July 18, 2014 by Paul Goldsmith
During his time as Education Secretary, Michael Gove would often quote a passage of Machiavelli: ‘There is nothing more difficult, more doubtful of success or more dangerous than to initiate a new order of things. For the reformer has enemies in all those who profit by the old order, and only lukewarm defenders in all those who would profit by the new order.’
Sure enough, the Prime Minister, apparently a man of considerable intellect, allowed himself to be convinced by the protests of one quarter of the members of the most militant of teaching unions (those who had actually voted to strike) and by opinion polls which had sampled the views of non-parents that he needed to get rid of Gove. That somehow Gove had “lost the argument”.
Interesting. This that stood to gain most from Gove’s reforms were those with the quietest voice in society. He wanted the poor to benefit from the same choice in schools that the rich have. He wanted the poor to benefit from the same quality of teaching as the rich get. He wanted the academic rigour expected of pupils in the top private schools to be expected of pupils in every school. Gove had worked tirelessly for a decade on what he viewed as the best way to improve the life chances of the poor. This was never going to be a low hanging political fruit. In particular because political strategists of the type that have clearly got Cameron’s ear right now know that the poor are less likely to vote.
Of course, there is no doubt that Gove went about making his changes in a particularly artless and tactless manner. Teachers have a saying for how to write a report or give feedback in a manner that is most likely to be taken the right way. It’s known as a s**t sandwich. It involves sandwiching any constructive criticism between two bits of praise. It’s not because we are afraid of giving constructive criticism, it’s just that it is taken better if sandwiched between recognition of strengths or positive aspects of work. Gove basically threw the filling at teachers straight away, with little to no recognition he understood their job nor recognised positives in the work they were doing back in 2010. This continued on to the present day, highlighted by his inability to engage properly in a debate over performance related pay apart from arguing that it allows good teachers to be rewarded and essentially that anyone who is against it must be a bad teacher. Teachers felt under attack from the start and they weren’t having it. Cameron could have done more to help Gove with his communication and presentation, what he shouldn’t have done is to have backed away so cravenly from Gove’s reforms, which had the potential had they gone through to transform the life chances of the very underprivileged that Cameron once argued his social justice agenda would most help. Wither that social justice agenda now an election is approaching?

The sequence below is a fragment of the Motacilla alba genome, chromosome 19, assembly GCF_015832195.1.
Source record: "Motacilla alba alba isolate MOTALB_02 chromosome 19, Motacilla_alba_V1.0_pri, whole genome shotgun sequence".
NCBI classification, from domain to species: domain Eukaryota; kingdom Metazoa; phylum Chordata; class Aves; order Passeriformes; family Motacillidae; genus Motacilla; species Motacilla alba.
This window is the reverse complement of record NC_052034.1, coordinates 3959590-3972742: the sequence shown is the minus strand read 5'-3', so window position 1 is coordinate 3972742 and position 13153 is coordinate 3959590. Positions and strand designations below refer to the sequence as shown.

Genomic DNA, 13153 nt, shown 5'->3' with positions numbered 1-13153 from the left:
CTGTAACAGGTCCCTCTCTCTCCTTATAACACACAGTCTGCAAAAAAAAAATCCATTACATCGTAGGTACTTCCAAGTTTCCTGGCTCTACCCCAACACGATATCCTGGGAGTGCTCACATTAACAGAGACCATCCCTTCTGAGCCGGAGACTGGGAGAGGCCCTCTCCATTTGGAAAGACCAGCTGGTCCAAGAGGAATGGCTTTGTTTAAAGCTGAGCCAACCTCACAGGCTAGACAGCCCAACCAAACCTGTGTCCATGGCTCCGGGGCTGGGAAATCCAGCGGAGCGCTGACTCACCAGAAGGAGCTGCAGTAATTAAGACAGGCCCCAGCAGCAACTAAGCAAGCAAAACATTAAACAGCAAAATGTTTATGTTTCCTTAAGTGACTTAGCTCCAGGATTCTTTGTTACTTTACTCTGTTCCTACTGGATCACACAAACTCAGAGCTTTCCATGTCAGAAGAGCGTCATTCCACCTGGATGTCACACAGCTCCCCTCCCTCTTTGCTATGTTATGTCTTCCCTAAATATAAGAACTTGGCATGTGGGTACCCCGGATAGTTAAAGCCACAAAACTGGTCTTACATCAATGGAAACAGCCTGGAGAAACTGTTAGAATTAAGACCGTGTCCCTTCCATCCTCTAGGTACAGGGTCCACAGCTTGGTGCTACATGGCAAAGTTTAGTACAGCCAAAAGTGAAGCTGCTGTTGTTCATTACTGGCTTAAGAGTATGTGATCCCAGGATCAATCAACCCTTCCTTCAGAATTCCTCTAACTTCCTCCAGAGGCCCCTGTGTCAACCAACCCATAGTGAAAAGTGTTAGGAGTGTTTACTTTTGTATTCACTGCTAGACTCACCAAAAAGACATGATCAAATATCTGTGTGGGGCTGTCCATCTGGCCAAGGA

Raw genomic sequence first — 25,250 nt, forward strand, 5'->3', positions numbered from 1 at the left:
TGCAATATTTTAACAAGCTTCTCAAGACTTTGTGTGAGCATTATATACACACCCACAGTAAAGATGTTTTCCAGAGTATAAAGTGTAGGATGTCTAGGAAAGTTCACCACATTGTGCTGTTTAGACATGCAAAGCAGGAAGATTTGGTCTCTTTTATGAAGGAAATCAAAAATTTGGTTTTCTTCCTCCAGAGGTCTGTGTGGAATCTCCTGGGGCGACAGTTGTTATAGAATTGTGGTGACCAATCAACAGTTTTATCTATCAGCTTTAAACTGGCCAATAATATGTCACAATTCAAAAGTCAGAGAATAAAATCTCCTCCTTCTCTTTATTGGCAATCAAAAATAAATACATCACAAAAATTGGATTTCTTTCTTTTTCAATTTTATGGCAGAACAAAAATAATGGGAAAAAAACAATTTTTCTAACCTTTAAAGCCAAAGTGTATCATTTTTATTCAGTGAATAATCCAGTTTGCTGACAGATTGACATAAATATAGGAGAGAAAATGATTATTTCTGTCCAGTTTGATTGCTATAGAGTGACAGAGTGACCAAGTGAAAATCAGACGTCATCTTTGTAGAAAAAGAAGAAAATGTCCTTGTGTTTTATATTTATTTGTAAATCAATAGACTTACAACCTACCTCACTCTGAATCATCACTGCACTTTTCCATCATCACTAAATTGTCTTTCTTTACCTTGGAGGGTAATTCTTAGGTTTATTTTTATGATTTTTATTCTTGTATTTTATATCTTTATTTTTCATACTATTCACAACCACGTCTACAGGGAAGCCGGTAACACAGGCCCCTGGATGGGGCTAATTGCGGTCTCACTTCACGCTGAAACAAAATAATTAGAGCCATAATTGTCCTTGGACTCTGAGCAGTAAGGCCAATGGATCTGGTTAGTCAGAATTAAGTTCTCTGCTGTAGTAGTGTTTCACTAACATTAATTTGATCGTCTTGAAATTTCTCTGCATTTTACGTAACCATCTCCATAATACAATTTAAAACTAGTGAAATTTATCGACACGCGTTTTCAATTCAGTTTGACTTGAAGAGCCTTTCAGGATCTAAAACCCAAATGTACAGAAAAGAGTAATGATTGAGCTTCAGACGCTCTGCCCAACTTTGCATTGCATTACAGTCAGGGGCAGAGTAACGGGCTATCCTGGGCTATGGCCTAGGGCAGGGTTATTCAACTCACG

Had Cameron promoted Liz Truss to Education secretary I would have more faith in his judgement on this. The Education department is now peopled fully by ministers who have a private education. Truss was battle hardened and supported the reforms. Instead, it went to Nicky Morgan, who has not only shown no previous interest in education whilst also managing to be put in the oxymoronic position of being equalities minister (which she is ridiculously keeping despite having the education brief) having voted against gay marriage.
Morgan, it is feared, will face a militant teaching union that believes that their refusal to change has worked, that the pressure they applied on Gove did for him, that if they simply keep applying pressure whenever they think the education secretary isn’t ‘respecting’ them, they can get rid of that person too. There is a major chance that Morgan will be ‘captured’ by the profession she is supposed to regulate and drive ahead in the same way as the lamentable Estelle Morris was back in 2002 when she was persuaded to make languages non-compulsory, a decision that did more to entrench social immobility than almost every other decision a government had ever made.
In the many discussions I have had about Gove, I have insisted that whatever his tactics, whatever his communication issues, whatever his lack of understanding of what it is like to be a teacher, he genuinely wanted the poor to have the same quality of education as the rich, but by levelling up not levelling down. Now that Cameron has shown himself to be running scared of confrontation, he will be faced by the same problem as any teacher who runs scared of confrontation by challenging children, or any parent that does the same. It will get worse.